William Tavs was cited for driving with an invalid license as a civil forfeiture offense. By the time he appeared in court, he had gotten his license reinstated, and the County moved to amend to a less-significant forfeiture. The circuit court, however, saying Tavs had already “gone through quite a bit” in getting his license back, sua sponte dismissed the case. The county appealed, and the court of appeals now reverses.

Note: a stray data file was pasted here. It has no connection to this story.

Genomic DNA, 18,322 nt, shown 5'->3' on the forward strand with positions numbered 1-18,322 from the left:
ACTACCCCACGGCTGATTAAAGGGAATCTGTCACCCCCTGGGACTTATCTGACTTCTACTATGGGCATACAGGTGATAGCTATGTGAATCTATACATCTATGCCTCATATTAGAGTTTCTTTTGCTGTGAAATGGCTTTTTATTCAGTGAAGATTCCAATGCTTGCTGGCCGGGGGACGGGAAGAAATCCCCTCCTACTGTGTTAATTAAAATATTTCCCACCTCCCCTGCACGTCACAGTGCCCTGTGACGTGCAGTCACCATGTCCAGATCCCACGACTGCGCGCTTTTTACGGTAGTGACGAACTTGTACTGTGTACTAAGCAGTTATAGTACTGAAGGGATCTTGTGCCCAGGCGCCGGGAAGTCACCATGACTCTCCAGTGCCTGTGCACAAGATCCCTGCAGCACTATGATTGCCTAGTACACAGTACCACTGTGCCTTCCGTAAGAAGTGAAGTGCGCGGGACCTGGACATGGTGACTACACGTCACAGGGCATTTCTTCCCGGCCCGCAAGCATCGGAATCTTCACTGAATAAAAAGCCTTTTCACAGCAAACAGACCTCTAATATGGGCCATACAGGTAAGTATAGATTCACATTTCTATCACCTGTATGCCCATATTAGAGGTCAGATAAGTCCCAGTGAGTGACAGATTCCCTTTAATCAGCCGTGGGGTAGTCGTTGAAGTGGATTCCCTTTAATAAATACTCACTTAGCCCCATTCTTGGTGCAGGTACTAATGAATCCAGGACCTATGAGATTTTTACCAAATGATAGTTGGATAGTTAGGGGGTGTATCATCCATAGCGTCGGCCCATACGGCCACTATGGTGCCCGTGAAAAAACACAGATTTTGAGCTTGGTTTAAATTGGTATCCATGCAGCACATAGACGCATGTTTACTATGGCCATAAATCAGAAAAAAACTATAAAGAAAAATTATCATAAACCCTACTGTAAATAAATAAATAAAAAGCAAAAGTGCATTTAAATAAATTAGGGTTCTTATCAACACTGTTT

It notes that, in accord with the broad charging discretion afforded criminal prosecutors, the state Supreme Court has held circuit courts lack inherent authority to dismiss a case on “fairness” grounds. State v. Krueger, 224 Wis. 2d 59, 64, 588 N.W.2d 921 (1999). While a traffic ticket is not a criminal matter, civil forfeitures have been treated in a slightly different context as “quasi criminal.” City of Janesville v. Wiskia, 97 Wis. 2d 473, 293 N.W.2d 522 (1980). While the court acknowledges “it is possible legal authority may exist and reasonable argument could be made to challenge the County’s position,” Tavs didn’t file a brief, so the court accepts the county’s argument. (¶6).